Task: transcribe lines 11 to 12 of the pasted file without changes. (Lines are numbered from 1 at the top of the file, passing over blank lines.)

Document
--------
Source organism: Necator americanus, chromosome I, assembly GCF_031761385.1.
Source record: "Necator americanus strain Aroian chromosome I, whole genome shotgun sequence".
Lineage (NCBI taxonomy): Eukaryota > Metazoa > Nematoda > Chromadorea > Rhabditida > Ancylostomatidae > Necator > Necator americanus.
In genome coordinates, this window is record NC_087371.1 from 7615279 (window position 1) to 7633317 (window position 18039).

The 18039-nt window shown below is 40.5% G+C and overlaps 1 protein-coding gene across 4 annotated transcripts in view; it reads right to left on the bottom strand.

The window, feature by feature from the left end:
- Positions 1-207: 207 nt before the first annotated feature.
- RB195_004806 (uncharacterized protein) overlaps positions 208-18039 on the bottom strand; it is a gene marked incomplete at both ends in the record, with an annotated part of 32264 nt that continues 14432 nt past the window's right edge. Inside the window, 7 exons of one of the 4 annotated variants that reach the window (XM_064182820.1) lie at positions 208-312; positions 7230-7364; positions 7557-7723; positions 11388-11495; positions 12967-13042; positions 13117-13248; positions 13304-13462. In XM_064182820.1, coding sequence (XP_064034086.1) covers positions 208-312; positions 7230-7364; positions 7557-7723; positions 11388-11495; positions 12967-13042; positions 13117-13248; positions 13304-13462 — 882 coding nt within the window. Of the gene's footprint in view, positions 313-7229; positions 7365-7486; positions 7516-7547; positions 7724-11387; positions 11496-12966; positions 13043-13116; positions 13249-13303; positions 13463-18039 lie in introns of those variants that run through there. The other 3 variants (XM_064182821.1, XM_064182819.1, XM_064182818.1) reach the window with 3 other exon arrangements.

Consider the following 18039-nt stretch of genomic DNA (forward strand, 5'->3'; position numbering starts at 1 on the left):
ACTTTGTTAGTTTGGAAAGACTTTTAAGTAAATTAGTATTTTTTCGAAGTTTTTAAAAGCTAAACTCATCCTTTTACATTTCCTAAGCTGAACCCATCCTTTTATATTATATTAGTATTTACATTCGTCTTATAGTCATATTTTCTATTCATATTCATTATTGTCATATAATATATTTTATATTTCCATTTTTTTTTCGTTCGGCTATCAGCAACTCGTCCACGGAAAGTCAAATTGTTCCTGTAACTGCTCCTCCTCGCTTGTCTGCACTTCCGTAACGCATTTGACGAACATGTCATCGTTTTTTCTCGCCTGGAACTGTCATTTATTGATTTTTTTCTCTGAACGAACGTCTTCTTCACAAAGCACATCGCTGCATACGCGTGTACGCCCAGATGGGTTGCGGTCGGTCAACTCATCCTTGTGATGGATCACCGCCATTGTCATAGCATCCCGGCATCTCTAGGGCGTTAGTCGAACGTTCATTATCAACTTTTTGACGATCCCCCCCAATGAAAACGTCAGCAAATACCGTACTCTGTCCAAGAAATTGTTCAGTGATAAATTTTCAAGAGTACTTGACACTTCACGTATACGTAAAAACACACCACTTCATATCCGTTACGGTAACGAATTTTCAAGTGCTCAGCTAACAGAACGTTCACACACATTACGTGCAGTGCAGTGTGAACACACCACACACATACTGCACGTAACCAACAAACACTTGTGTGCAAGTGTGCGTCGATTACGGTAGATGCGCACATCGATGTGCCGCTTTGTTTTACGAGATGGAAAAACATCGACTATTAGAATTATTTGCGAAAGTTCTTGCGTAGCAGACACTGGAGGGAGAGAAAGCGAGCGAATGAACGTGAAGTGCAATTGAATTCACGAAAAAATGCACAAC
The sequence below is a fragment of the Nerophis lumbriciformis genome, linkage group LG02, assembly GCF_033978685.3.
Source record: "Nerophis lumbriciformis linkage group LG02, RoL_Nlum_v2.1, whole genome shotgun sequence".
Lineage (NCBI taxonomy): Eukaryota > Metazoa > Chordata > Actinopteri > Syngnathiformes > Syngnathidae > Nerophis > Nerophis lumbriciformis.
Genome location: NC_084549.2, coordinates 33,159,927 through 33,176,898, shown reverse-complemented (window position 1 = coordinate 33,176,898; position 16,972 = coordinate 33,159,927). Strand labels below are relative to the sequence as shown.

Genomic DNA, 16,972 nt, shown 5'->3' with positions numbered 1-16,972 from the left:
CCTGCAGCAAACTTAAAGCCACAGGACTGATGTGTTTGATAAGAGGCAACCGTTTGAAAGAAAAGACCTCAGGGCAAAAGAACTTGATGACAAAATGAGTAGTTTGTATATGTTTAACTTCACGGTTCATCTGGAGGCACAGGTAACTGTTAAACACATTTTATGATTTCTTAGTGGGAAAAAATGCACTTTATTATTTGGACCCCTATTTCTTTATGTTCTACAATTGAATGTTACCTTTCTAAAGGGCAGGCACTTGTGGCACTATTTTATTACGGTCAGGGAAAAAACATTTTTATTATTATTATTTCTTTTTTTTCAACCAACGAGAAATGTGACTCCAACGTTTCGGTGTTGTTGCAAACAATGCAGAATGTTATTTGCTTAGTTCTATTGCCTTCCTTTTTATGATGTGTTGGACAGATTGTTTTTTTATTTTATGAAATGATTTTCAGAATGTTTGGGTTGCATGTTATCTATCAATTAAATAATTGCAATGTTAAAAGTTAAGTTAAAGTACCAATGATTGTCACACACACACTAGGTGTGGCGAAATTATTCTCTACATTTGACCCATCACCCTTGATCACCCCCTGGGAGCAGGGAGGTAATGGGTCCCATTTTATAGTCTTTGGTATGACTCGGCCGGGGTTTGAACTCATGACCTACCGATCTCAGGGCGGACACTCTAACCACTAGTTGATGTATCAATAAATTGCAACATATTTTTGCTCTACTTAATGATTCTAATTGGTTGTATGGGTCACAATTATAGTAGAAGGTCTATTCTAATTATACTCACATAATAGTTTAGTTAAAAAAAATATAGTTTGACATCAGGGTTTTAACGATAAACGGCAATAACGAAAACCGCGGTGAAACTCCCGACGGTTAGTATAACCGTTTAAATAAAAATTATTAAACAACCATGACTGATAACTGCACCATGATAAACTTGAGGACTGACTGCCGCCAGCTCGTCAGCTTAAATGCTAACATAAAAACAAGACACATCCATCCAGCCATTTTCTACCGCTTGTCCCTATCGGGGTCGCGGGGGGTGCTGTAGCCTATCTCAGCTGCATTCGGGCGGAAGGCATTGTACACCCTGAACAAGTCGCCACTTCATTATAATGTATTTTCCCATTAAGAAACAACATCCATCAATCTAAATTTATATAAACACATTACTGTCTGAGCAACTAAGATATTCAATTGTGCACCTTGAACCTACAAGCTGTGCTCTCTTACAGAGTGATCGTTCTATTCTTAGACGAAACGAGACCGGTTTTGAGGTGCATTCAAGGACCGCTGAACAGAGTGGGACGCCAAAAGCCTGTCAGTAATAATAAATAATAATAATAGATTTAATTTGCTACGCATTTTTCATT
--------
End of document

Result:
The sequence below is a fragment of the Nerophis lumbriciformis genome, linkage group LG02, assembly GCF_033978685.3.
Source record: "Nerophis lumbriciformis linkage group LG02, RoL_Nlum_v2.1, whole genome shotgun sequence".